Integrity and Your Alcoholic


I’ve always been told character is how you behave when no one’s around to see what you’re doing.

The result of doing the right thing for the right reasons is a way of looking at integrity.

There’s no mystery about what happens to integrity when your alcoholic’s lost in the bottle.

Here are three things necessary for integrity.


It’s quite clear there are issues with your alcoholic and honesty.

Evem in the early months of recovery honesty is often hit and miss.

Just because your alcoholic goes to treatment doesn’t mean all of the behaviors change over night.

It takes time to develop integrity.

You may have experienced something like this.

Your alcoholic gets a little bit of treatment and he’s riding on the cloud.

Out of the blue, he’s ready to take care of the checking account now.

After financial insecurity of the drinking behavior, there’s no way you want to give up the check book.

In your alcoholic’s mind it’s done. He’s in recovery. You need to just get over it.

The truth is it takes time to build integrity.

I can’t tell you how long it takes, but if it took twelve years to get to recovery it may take quite a few months for you to recognize integrity.

A helpful this you can do to make things clear to your alcoholic is to be specific about what you need to see.

Here’s an example of what you might say:

  • I’ve not been 12 years not knowing what to think, struggling to be okay. I need you to be responsible for what you do and say.
  • I need to see you follow through on your promises. Keep me informed about where you are and let me know if your going to be late and why.
    I need you to be accountable to someone besides me. Someone who will tell you the truth and you will listen to.
  • When I see these behaviors and can count on them, I’ll know you’ve found integrity.

    Honesty isn’t easy for the alcoholic in general. The recovering alcoholic is no exception.

    It may not be easy for you to be totally honest.

    Maybe you’ve become good at hiding what you feel.

    The chaos has resulted in overlooking truths because it seems easier.

    Your integrity comes when you begin to be a bearer of truth.

    When you get honest with what you feel and quit denying it.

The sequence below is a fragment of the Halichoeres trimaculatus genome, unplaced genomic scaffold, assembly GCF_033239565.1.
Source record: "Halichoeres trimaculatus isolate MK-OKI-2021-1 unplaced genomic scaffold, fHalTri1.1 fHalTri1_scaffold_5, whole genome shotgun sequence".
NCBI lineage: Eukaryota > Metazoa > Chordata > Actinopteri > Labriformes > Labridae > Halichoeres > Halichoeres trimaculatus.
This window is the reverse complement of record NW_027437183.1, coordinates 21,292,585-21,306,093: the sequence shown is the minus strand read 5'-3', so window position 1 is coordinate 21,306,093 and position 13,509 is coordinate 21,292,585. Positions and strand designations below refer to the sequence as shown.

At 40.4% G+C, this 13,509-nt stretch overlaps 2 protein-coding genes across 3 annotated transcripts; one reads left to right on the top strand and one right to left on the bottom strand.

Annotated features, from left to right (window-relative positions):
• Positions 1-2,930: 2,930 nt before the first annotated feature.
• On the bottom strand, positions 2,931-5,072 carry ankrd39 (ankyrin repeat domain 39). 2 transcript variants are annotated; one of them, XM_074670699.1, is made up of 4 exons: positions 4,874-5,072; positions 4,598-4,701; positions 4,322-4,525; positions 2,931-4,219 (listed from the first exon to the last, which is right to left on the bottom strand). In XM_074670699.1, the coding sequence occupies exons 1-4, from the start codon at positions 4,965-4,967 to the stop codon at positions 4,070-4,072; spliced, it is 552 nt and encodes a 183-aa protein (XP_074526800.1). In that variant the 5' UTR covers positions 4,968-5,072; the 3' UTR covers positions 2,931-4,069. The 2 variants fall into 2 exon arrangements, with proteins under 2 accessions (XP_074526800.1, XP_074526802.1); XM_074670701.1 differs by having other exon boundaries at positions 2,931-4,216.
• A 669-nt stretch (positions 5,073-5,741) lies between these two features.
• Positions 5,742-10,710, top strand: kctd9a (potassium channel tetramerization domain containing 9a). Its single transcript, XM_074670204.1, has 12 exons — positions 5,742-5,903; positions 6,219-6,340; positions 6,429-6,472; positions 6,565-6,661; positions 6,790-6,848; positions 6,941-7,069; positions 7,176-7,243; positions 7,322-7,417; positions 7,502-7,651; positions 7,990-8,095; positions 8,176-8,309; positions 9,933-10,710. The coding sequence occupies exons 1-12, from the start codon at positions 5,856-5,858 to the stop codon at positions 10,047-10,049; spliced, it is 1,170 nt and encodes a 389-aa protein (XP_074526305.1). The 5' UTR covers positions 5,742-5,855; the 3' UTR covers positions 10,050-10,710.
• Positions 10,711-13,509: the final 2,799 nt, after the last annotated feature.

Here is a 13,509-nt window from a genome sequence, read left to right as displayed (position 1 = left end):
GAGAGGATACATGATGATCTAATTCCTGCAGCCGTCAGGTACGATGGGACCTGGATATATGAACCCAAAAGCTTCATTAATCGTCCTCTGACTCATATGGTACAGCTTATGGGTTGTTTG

It can be emotionally painful to live with integrity.

    There’s often a cost for honesty.

    Being whole

    Integrity is about you being complete in who you are.

    Have you thought “I would be okay if…” and you fill in the blank.

    When you put conditions on yourself being okay you’ve just settled for being incomplete.

    Your well being can’t be attached to whether your alcoholic is in recovery or in the bottle.

    It’s really your responsibility to be whole.

    To be complete as a person you may have to take time to understand what you’ve been through.

    As you look at who you are and take full responsibility for who you want to be you’ll find it much easier to be whole.

    This means you have to not define yourself by your alcoholic.

    Be Unimpaired

    Integrity is being unimpaired.

    You get to a place where you no longer allow the situation hold you back from being okay.

    Just because your alcoholic doesn’t want to participate with the family doesn’t mean you can’t.

    In fact the hobbies and interests that truly express you need to come out.

    You alcoholic may choose to be impaired by alcohol. That’s his choice.

    It’s your choice to put your life together without impairment.

    You might say, but I don’t have…Fill in the blank.

    You can have everything and be impaired or nothing and not be impaired. It’s all about how you choose to live.

    I’m sure you want your alcoholic to have integrity. That will come when recovery takes hold.

    Your integrity comes when you embrace who you are and live your life by being honest to you and your alcoholic.

    In what ways does integrity matter to you? Let us know in the comment section below.


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    Here’s What 10 Other People Thought...

    1. Robin

      Question? were all the typos a test to see who actually reads you???? lol
      this article I enjoyed typos and all. Derek and honesty are strangers ,integrity peeks out like it is scared to be there. He doesn’t trust himself with the check book what works for us is me holding the purse strings and him getting a debit card with his slush fund. Derek can lose 180.00 in just one bar no clue how he lost it.short changed or just falls to the floor only god knows. So not in recovery never see the check book in recovery never see the check book . he would have to pick a different avenue to prove he is responsible to me it won’t be with the household money.granted his name is on the accounts and he could go into them with out my knowledge but he never has or does that alone is a form of integrity I guess. or …its too much trouble to do so and getting me to do it is easier. just not instant. thank you robin